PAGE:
The Prime Minister’s resignation

The Prime Minister, John Key, surprised the country yesterday, by announcing his resignation. Although it seemed like a sudden decision, he said he had decided more than a month ago. It is very unusual to resign as Prime Minister when the government is doing well in the opinion polls. John Key himself has been a popular figure. Most Prime Ministers resign after they lose an election and are therefore unpopular with their own party.

He gave a number of reasons for his decision. He gave the usual reason “to spend more time with the family” but he also said, “I gave it everything I had. I have nothing left in the tank.” Here he is comparing himself to an empty petrol tank in a car. It is true that he has travelled overseas extensively during his time as Prime Minister, attending conferences, meeting with other heads of state, and trying to increase New Zealand’s trade with other countries. He has also visited places after a disaster like an earthquake to show his support and to say the government would give financial help. He is probably exhausted.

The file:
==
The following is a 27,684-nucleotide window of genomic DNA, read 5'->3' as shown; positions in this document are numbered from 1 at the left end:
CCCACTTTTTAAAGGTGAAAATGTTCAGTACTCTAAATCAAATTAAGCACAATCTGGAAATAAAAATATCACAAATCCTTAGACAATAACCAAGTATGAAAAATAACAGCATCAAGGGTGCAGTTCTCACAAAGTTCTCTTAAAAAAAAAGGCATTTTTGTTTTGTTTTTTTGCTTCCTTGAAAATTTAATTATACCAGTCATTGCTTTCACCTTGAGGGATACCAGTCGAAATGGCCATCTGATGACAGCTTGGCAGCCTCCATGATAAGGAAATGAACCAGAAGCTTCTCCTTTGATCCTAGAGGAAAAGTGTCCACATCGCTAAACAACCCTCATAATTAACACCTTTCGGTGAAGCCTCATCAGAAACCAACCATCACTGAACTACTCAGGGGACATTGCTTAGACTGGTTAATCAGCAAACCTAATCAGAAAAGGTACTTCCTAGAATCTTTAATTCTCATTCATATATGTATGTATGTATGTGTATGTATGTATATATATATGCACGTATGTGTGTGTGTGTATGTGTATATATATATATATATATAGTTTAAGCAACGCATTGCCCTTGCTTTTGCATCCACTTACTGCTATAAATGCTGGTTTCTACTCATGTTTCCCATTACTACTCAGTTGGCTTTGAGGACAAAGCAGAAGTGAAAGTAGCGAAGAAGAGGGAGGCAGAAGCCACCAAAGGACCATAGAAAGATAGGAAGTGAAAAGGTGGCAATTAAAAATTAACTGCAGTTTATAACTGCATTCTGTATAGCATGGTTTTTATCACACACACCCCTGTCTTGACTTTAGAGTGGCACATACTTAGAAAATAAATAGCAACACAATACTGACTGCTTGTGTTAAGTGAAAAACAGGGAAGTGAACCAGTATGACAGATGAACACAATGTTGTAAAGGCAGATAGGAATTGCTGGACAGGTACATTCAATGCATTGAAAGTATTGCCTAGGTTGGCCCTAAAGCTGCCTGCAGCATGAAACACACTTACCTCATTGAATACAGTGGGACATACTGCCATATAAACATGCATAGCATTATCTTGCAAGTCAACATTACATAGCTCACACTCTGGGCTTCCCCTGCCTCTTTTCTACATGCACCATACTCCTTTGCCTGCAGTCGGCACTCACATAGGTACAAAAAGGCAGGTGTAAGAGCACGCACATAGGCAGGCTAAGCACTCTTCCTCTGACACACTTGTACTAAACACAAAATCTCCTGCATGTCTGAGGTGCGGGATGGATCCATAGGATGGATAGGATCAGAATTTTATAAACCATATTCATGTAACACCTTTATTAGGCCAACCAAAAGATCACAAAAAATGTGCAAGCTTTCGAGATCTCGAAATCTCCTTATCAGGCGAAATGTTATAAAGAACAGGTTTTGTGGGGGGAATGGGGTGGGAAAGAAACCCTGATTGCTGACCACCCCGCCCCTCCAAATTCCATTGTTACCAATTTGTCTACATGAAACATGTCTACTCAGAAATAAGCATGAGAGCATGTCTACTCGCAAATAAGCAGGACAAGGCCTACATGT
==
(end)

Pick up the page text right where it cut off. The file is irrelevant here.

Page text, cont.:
On Monday, the National Party caucus meets to choose a new political leader who will be our Prime Minister at least until the elections in November next year. Mr Key recommended the Deputy Prime Minister, Bill English. However, two other Ministers now plan to offer their names on Monday. They are Judith Collins who is Minister of Police and Jonathon Coleman who is Minister of Health. It is possible some other ministers could add their names before Monday.

Vocabulary

• resign (v), resignation (n) – give up a job
• opinion polls – an informal way of finding out what people think; often by a phone call, asking people who they would vote for
• extensively (adv) – widely
• exhausted (adj) – very, very tired
• caucus (n) – all the National Members of Parliament
• at least (phrase) – the minimum but it could be more






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